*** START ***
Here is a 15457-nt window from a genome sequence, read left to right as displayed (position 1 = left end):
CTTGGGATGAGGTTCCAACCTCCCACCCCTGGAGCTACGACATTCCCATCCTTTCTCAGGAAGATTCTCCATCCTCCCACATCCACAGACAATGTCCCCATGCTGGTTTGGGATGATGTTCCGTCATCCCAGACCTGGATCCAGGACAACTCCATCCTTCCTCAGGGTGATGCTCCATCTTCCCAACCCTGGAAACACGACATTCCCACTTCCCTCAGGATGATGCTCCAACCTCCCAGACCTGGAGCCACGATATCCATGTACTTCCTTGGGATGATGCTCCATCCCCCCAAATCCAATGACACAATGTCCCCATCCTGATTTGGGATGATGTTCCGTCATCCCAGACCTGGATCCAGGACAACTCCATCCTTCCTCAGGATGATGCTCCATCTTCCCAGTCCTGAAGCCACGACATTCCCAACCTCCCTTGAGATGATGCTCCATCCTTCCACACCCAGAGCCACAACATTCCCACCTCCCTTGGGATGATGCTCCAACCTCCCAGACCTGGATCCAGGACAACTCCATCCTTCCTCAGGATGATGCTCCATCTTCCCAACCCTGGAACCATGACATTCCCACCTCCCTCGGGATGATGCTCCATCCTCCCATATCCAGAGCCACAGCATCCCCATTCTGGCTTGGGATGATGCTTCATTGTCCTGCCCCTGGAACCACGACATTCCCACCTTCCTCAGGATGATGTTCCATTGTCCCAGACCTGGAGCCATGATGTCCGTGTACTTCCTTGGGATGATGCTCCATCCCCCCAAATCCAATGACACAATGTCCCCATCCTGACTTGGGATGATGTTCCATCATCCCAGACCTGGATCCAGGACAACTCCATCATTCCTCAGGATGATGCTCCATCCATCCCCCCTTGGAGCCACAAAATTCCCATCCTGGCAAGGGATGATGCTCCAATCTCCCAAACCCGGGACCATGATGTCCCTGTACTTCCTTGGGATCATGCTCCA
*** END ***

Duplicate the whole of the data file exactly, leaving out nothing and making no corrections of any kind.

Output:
Here is a 15457-nt window from a genome sequence, read left to right as displayed (position 1 = left end):
CTTGGGATGAGGTTCCAACCTCCCACCCCTGGAGCTACGACATTCCCATCCTTTCTCAGGAAGATTCTCCATCCTCCCACATCCACAGACAATGTCCCCATGCTGGTTTGGGATGATGTTCCGTCATCCCAGACCTGGATCCAGGACAACTCCATCCTTCCTCAGGGTGATGCTCCATCTTCCCAACCCTGGAAACACGACATTCCCACTTCCCTCAGGATGATGCTCCAACCTCCCAGACCTGGAGCCACGATATCCATGTACTTCCTTGGGATGATGCTCCATCCCCCCAAATCCAATGACACAATGTCCCCATCCTGATTTGGGATGATGTTCCGTCATCCCAGACCTGGATCCAGGACAACTCCATCCTTCCTCAGGATGATGCTCCATCTTCCCAGTCCTGAAGCCACGACATTCCCAACCTCCCTTGAGATGATGCTCCATCCTTCCACACCCAGAGCCACAACATTCCCACCTCCCTTGGGATGATGCTCCAACCTCCCAGACCTGGATCCAGGACAACTCCATCCTTCCTCAGGATGATGCTCCATCTTCCCAACCCTGGAACCATGACATTCCCACCTCCCTCGGGATGATGCTCCATCCTCCCATATCCAGAGCCACAGCATCCCCATTCTGGCTTGGGATGATGCTTCATTGTCCTGCCCCTGGAACCACGACATTCCCACCTTCCTCAGGATGATGTTCCATTGTCCCAGACCTGGAGCCATGATGTCCGTGTACTTCCTTGGGATGATGCTCCATCCCCCCAAATCCAATGACACAATGTCCCCATCCTGACTTGGGATGATGTTCCATCATCCCAGACCTGGATCCAGGACAACTCCATCATTCCTCAGGATGATGCTCCATCCATCCCCCCTTGGAGCCACAAAATTCCCATCCTGGCAAGGGATGATGCTCCAATCTCCCAAACCCGGGACCATGATGTCCCTGTACTTCCTTGGGATCATGCTCCA